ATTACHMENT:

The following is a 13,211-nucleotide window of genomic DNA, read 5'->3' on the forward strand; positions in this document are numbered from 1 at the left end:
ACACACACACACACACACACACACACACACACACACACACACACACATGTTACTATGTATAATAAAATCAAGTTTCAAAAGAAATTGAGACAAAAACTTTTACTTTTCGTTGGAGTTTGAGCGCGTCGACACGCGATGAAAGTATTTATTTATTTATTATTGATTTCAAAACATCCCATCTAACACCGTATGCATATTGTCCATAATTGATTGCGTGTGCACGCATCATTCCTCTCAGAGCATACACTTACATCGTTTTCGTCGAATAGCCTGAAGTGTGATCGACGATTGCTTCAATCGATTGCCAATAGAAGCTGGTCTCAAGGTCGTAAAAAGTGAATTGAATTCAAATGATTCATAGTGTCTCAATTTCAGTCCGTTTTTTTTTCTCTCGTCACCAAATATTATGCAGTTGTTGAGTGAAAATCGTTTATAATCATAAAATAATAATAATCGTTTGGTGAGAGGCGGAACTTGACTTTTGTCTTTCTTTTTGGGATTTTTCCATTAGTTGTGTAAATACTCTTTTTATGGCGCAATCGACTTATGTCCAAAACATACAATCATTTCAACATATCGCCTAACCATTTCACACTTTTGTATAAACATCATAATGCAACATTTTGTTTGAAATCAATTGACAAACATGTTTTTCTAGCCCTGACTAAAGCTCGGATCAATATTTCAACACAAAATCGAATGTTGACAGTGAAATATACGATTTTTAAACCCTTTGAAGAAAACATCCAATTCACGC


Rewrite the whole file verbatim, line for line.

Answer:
The following is a 13,211-nucleotide window of genomic DNA, read 5'->3' on the forward strand; positions in this document are numbered from 1 at the left end:
ACACACACACACACACACACACACACACACACACACACACACACACATGTTACTATGTATAATAAAATCAAGTTTCAAAAGAAATTGAGACAAAAACTTTTACTTTTCGTTGGAGTTTGAGCGCGTCGACACGCGATGAAAGTATTTATTTATTTATTATTGATTTCAAAACATCCCATCTAACACCGTATGCATATTGTCCATAATTGATTGCGTGTGCACGCATCATTCCTCTCAGAGCATACACTTACATCGTTTTCGTCGAATAGCCTGAAGTGTGATCGACGATTGCTTCAATCGATTGCCAATAGAAGCTGGTCTCAAGGTCGTAAAAAGTGAATTGAATTCAAATGATTCATAGTGTCTCAATTTCAGTCCGTTTTTTTTTCTCTCGTCACCAAATATTATGCAGTTGTTGAGTGAAAATCGTTTATAATCATAAAATAATAATAATCGTTTGGTGAGAGGCGGAACTTGACTTTTGTCTTTCTTTTTGGGATTTTTCCATTAGTTGTGTAAATACTCTTTTTATGGCGCAATCGACTTATGTCCAAAACATACAATCATTTCAACATATCGCCTAACCATTTCACACTTTTGTATAAACATCATAATGCAACATTTTGTTTGAAATCAATTGACAAACATGTTTTTCTAGCCCTGACTAAAGCTCGGATCAATATTTCAACACAAAATCGAATGTTGACAGTGAAATATACGATTTTTAAACCCTTTGAAGAAAACATCCAATTCACGC